An ensemble cast of elementary, middle and high school students are bringing the story of Helen Keller and her teacher Annie Sullivan to life in "The Miracle Worker" this weekend at Wilmington Christian School.

Students and staff at Wilmington Christian School are bringing a staple of Alabama history, "The Miracle Worker" to the stage this weekend.

The story follows Helen Keller, a girl rendered blind and deaf following an illness as an infant. Growing up temperamental, the Kellers became increasingly frustrated with how to best care for their daughter. When Helen was seven years old, her parents hired Annie Sullivan, who was also visually impaired, to go to Alabama to live with the Kellers and teach Helen an effective means of communication.

The production features an ensemble cast of elementary, middle and high school students including third grader Kristen McGrail as Helen Keller. The role requires a lot of action and constant diligence to forget "how to see" while on stage.

"At first, she's wild and she kicks and screams," said McGrail of her character. "But, it's because she's frustrated that no one understands her."

That all changes for Keller, though, when Sullivan arrives and realizes that there's a sharp mind being stifled underneath the weight of Keller's silence. Sullivan, an Irish spitfire who's overcome her own challenges with sight and loss is the perfect wall for Keller to rail against and, later, lean on. The role was a challenge for Kaylene Mummert, who describes herself as much more compliant that Sullivan.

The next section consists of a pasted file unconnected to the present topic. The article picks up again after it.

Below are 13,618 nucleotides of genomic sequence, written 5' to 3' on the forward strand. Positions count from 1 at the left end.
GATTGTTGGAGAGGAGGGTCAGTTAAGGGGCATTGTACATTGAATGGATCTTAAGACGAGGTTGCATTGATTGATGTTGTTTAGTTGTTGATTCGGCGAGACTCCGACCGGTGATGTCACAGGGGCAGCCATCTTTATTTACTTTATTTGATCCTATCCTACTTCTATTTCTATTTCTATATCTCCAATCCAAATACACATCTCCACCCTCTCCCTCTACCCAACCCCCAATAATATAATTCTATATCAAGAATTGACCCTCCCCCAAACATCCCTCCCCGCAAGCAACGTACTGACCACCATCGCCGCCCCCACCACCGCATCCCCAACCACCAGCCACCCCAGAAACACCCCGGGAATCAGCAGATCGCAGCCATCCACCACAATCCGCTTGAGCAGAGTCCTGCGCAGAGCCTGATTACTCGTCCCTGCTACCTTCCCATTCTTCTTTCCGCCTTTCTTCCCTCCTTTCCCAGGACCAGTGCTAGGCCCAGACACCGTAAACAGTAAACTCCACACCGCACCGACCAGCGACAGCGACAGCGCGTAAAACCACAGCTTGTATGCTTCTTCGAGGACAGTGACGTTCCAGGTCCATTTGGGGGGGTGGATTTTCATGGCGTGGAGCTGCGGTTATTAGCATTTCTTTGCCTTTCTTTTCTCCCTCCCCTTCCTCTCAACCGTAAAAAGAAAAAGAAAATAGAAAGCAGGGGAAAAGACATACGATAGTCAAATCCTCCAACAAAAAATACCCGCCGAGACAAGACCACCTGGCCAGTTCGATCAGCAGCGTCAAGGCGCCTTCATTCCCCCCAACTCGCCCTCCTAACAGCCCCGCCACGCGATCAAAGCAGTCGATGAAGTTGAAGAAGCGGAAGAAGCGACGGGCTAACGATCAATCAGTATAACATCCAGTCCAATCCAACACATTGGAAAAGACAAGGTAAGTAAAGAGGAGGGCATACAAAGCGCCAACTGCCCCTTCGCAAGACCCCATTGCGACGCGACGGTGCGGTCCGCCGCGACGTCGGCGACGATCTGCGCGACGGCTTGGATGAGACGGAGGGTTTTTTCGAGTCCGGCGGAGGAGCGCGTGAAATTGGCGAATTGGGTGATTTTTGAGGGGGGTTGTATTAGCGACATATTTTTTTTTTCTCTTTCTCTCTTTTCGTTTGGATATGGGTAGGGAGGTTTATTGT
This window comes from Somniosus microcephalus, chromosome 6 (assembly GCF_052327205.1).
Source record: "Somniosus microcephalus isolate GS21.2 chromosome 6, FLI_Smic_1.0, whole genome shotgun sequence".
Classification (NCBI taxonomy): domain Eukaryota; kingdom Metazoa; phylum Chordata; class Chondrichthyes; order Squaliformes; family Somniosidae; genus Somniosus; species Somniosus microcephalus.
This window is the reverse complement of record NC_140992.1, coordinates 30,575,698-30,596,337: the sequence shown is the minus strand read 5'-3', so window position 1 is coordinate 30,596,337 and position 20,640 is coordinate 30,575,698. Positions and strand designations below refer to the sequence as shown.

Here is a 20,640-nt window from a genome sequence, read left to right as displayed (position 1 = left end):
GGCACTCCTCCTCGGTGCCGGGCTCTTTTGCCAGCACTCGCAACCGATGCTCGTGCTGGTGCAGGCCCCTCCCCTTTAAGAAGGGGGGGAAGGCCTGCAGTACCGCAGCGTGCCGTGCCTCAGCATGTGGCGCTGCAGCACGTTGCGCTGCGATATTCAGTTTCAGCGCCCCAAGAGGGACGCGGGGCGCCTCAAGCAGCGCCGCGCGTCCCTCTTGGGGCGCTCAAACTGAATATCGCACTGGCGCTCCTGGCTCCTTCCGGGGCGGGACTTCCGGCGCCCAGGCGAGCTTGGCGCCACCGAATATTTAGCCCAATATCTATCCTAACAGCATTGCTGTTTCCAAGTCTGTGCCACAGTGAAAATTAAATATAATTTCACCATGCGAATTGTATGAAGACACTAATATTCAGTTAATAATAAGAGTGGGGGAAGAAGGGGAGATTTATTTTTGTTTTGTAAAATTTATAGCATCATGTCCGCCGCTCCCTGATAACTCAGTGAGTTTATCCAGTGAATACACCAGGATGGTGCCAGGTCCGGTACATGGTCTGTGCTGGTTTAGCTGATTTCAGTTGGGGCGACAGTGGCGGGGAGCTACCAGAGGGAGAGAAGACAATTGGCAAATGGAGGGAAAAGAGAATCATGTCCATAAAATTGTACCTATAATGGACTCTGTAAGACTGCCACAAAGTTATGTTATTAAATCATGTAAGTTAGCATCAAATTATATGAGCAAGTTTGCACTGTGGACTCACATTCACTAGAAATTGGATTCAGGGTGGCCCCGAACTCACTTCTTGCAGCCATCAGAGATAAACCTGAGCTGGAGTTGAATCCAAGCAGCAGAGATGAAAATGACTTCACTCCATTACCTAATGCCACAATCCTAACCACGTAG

"She has no problem telling the world what it needs to do," Mummert said. "I'm not like that but I've worked hard to get into the character. Everyone has."

Director Allyson Goode agreed, adding that much attention has been paid to getting the costuming just right and making sure that the kids understand the cultural differences and historical significance of the story they are trying to tell.

"I always try to pick something that incorporates a lot history and culture so the kids get even more out of it," Goode said.

Another feature that Goode took care to incorporate is the inclusion of an American Sign Language interpreter. Andrea Valentine, a former teacher at the Delaware School for the Death and a current administrator and substitute teacher at WCS, quietly sits on the edge of the stage signing the dialogue as it occurs.

"I think audiences will really enjoy the story," Mummert said before rehearsal this week. "The set and the costumes look so good. I mean, there's a lot going on and you really have to pay attention but if you do, you'll really enjoy it."